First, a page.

ORANGE BEACH, Ala. – Her income down to virtually nothing because of the BP oil spill, Margaret Carruth put her face in her hands and wept recently at a town hall meeting before walking outside to what passes for home these days, her blue pickup truck.
Xanax helps her rest. Still, it’s hard to relax when you’ve lost your house and are sleeping at friends’ places or, sometimes, in the front seat.
The oil gusher is dead, but the mental trauma it caused along the Gulf of Mexico coast is still very much alive.
“I’m a strong person and always have been, but I’m almost to the breaking point,” says Carruth, whose hairstyling business dried up after tourists stopped coming to the beach and locals cut back on nonessentials like haircuts. All but broke, Carruth packed her belongings into her truck and a storage shed and now depends on friends for shelter.
Carruth’s anguish is part of a common but little talked about consequence of the summer of oil: People overcome by stress and worry, who are having a hard time navigating a world that seems so different from the one they knew before the Deepwater Horizon rig exploded on April 20, sending waves of crude and tar balls toward the coast.
Surveys show that in some areas badly affected by the oil, more than 40 percent of those seeking mental-health help say they are having problems because of the spill.
The oil spill followed waves of hard luck for the region, including hurricanes and recession. Experts say it’s impossible to determine how much of the current mental health downturn could have roots in other ordeals.
But a study conducted over the summer in 13 counties and parishes with a total population of 1.9 million found that 13 percent of coastal adults from Louisiana to Florida suffered probable serious mental illnesses after the spill, although it wasn’t clear exactly how many problems were directly related to oil.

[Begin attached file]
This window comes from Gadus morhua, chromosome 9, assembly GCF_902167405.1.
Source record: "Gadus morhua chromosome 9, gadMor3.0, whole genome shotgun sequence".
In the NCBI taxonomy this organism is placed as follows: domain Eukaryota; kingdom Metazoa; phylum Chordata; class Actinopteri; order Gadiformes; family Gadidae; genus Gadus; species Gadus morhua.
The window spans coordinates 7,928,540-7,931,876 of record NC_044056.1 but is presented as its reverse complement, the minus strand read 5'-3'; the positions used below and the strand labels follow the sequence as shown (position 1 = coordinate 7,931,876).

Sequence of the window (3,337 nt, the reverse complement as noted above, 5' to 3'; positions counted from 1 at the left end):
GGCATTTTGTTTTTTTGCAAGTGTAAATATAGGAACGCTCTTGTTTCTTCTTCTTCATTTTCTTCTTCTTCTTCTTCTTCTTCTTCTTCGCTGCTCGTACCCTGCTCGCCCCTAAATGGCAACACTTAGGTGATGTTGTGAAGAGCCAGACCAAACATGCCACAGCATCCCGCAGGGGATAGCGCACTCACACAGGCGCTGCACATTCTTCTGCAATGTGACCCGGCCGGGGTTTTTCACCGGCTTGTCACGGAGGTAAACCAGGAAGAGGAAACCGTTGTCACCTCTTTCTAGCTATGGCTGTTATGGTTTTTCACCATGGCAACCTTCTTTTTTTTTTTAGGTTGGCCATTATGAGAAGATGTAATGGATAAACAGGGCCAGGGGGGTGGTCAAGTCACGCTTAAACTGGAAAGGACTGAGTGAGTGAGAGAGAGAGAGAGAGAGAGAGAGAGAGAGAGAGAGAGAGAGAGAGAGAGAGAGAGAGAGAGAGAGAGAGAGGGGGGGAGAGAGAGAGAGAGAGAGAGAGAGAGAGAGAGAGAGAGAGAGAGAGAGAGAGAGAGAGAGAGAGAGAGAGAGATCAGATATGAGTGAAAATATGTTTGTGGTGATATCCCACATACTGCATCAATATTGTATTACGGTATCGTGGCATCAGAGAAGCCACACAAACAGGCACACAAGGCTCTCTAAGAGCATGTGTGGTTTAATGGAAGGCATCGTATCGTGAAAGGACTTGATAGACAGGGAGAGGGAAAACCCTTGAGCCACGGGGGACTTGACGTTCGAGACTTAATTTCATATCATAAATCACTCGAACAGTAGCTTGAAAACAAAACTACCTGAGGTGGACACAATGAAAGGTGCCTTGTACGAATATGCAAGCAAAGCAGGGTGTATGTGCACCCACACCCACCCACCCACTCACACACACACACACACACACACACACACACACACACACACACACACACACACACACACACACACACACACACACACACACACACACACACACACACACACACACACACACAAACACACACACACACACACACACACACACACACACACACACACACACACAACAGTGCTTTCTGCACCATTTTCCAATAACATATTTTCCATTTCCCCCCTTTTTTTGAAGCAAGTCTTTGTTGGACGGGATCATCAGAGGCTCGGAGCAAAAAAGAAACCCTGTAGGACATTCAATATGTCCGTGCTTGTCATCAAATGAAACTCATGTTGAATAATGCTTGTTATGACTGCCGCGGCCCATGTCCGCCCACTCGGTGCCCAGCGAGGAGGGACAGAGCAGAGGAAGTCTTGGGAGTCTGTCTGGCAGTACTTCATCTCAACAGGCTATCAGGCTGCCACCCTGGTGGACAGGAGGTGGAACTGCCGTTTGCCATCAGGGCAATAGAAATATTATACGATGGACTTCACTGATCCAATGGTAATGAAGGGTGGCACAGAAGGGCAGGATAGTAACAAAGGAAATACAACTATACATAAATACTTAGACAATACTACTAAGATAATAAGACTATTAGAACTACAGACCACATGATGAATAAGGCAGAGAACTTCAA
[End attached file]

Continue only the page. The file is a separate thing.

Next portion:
The level of mental illness was similar to that seen six months after Hurricane Katrina decimated the coast five years ago, and experts aren’t yet seeing any improvement in mental health five months after the oil crisis began. Before Katrina, a study by the National Institute of Mental Health found only 6 percent of area residents with likely mental illnesses.
“From the types of patients we are seeing in our emergency departments, clinics and hospitals, the problems are persisting,” said William Pinsky of the New Orleans-based Ochsner Health System, which conducted the random telephone survey of 406 people in four states.
Sleeplessness, anxiety, depression, anger, substance abuse and domestic violence are among the most common problems reported by mental health agencies.
BP has provided $52 million for mental health care in the Gulf region, with $15 million going to the Louisiana Department of Health and Hospitals; $12 million each to the states of Alabama and Mississippi; $3 million to Florida; and $10 million to the federal Substance Abuse and Mental Health Services Administration. Even though the oil stopped flowing in July and the BP well was finally killed this month, some officials say the toll on mental health may get worse as the financial strains of summer persist into the fall.
“It’s like a virus that’s spreading,” said Tonya Fistein, one of four counselors hired by AltaPointe Health Systems specifically to help people deal emotionally with the spill in Bayou La Batre, a tiny Alabama fishing community hard hit by the disaster.